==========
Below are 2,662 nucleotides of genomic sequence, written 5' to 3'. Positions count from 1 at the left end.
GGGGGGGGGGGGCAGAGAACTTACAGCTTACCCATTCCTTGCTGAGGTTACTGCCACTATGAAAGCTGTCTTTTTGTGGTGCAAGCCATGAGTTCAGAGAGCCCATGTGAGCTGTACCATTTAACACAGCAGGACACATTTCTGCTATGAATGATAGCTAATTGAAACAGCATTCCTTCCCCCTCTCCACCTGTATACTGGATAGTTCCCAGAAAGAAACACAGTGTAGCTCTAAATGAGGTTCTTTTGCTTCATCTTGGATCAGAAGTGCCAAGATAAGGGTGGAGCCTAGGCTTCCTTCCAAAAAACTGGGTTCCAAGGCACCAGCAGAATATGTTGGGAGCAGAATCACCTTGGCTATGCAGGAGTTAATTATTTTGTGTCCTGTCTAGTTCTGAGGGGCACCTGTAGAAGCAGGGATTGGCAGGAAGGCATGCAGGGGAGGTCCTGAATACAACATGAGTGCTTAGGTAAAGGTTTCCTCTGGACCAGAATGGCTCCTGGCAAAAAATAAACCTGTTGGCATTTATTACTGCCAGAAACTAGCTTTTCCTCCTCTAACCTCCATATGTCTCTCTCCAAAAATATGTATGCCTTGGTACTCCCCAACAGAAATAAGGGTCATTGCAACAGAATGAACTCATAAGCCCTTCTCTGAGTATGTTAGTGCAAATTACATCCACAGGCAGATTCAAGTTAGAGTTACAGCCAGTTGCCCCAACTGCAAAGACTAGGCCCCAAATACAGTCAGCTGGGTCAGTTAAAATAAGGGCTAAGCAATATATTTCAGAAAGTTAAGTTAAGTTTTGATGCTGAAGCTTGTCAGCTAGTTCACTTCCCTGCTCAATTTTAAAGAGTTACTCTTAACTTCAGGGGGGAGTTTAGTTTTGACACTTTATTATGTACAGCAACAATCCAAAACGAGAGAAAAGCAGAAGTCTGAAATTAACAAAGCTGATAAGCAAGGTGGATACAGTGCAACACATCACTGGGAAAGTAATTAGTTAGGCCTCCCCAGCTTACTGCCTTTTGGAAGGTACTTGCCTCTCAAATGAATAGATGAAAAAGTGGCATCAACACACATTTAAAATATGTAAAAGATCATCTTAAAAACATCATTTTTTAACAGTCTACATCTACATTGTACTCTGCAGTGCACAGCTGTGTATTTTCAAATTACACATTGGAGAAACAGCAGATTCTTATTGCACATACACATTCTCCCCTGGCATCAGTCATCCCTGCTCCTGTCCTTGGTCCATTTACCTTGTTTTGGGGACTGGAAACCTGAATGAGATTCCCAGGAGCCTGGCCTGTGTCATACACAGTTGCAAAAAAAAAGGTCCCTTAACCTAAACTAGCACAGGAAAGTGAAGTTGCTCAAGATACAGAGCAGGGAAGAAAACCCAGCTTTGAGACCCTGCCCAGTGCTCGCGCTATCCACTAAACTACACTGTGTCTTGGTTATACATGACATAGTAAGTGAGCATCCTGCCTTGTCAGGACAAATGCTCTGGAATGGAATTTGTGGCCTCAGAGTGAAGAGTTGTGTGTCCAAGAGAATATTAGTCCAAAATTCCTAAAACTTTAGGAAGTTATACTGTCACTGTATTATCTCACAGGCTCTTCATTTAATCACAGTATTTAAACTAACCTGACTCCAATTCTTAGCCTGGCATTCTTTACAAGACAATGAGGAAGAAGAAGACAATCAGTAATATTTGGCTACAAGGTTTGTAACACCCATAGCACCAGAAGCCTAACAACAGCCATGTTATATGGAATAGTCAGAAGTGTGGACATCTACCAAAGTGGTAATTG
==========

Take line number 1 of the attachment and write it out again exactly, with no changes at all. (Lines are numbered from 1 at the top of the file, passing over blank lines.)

Below are 2,662 nucleotides of genomic sequence, written 5' to 3'. Positions count from 1 at the left end.